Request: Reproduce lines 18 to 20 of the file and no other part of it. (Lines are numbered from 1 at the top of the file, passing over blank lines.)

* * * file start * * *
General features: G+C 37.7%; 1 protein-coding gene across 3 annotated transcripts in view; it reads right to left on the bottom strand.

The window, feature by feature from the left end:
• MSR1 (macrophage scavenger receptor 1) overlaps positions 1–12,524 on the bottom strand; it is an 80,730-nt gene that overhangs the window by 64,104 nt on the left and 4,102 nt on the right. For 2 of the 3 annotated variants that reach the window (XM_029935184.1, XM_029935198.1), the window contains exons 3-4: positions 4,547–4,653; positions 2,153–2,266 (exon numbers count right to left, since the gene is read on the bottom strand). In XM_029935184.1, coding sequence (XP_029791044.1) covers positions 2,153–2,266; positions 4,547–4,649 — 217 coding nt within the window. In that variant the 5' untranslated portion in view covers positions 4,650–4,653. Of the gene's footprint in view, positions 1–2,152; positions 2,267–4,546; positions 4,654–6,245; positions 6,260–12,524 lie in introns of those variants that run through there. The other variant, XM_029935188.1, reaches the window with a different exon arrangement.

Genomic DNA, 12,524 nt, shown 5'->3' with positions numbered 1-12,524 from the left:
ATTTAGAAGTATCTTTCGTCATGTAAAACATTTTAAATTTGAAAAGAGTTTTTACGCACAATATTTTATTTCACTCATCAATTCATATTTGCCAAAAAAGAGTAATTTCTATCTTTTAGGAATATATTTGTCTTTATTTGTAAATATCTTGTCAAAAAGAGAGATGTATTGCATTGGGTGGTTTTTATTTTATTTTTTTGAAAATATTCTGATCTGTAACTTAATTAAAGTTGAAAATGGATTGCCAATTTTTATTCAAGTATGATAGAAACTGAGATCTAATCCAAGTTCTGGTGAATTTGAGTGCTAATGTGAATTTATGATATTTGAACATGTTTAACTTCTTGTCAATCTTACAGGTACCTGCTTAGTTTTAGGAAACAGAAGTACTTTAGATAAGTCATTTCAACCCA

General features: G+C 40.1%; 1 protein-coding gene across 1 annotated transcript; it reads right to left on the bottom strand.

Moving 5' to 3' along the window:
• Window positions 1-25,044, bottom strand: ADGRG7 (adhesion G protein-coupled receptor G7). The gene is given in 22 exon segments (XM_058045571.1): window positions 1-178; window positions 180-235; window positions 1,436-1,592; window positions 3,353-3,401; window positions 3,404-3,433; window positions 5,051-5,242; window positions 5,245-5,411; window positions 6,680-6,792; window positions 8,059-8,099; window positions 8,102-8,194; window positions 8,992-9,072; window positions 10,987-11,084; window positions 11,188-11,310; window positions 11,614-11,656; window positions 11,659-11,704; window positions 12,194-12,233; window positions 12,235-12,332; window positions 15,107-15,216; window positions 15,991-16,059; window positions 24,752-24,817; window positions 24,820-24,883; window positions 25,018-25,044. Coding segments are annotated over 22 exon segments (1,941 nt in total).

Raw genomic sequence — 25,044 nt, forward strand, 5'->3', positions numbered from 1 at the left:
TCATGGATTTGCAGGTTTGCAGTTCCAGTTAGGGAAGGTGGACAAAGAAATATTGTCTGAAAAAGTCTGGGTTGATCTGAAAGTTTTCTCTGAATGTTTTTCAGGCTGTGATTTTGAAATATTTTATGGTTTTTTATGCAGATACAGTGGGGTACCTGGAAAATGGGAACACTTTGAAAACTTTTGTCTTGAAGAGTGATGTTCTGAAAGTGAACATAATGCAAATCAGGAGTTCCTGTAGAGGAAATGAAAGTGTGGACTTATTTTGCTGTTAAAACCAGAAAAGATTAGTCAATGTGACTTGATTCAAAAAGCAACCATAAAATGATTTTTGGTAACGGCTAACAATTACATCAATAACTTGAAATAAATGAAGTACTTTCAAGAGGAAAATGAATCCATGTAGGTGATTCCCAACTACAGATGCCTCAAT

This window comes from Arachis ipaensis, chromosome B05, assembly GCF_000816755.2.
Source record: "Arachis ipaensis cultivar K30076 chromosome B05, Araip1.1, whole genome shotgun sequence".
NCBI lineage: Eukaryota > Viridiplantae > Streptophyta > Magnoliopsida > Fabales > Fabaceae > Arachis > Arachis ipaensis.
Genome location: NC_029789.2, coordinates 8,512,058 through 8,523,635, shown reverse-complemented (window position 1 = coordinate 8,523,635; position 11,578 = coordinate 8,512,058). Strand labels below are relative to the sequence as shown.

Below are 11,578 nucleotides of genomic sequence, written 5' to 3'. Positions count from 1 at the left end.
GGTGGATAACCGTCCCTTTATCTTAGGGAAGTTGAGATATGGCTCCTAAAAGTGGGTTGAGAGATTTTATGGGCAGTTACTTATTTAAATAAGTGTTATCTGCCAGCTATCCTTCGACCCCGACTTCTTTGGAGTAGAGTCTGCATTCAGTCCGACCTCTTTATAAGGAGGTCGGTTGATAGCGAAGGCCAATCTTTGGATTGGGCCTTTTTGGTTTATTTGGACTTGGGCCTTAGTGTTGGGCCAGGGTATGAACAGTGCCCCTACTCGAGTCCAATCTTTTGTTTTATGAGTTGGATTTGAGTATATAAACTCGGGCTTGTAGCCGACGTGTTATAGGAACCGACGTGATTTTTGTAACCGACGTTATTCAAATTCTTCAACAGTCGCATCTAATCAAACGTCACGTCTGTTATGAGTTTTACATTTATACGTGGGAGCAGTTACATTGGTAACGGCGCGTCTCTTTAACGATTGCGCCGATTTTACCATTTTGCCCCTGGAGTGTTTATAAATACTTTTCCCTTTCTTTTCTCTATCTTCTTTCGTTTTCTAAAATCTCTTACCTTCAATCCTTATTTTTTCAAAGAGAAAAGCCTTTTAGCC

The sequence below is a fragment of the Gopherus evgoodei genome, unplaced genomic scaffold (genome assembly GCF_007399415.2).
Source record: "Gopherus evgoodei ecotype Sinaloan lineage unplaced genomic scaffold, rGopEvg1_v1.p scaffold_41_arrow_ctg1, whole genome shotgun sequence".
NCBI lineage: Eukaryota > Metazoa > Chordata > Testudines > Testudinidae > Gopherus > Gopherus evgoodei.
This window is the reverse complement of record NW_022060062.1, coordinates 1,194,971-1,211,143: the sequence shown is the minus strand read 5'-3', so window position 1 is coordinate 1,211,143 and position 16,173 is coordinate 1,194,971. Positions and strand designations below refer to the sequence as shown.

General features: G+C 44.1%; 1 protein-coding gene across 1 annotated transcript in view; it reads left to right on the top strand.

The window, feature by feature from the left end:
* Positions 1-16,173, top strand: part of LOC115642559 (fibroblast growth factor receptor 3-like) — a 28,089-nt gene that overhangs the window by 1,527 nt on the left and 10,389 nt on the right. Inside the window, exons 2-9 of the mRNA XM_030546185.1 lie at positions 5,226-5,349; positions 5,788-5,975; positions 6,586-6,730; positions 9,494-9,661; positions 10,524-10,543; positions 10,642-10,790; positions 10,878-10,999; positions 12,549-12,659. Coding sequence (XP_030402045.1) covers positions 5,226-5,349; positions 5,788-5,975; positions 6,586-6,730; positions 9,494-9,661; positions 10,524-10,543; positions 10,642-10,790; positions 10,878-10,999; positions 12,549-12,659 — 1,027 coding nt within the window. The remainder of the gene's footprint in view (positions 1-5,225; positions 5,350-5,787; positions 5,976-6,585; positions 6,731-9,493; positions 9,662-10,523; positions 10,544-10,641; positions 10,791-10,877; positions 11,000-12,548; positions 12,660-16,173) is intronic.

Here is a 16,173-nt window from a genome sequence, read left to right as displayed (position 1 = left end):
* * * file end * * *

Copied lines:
Source record: "Gopherus evgoodei ecotype Sinaloan lineage unplaced genomic scaffold, rGopEvg1_v1.p scaffold_41_arrow_ctg1, whole genome shotgun sequence".
NCBI lineage: Eukaryota > Metazoa > Chordata > Testudines > Testudinidae > Gopherus > Gopherus evgoodei.
This window is the reverse complement of record NW_022060062.1, coordinates 1,194,971-1,211,143: the sequence shown is the minus strand read 5'-3', so window position 1 is coordinate 1,211,143 and position 16,173 is coordinate 1,194,971. Positions and strand designations below refer to the sequence as shown.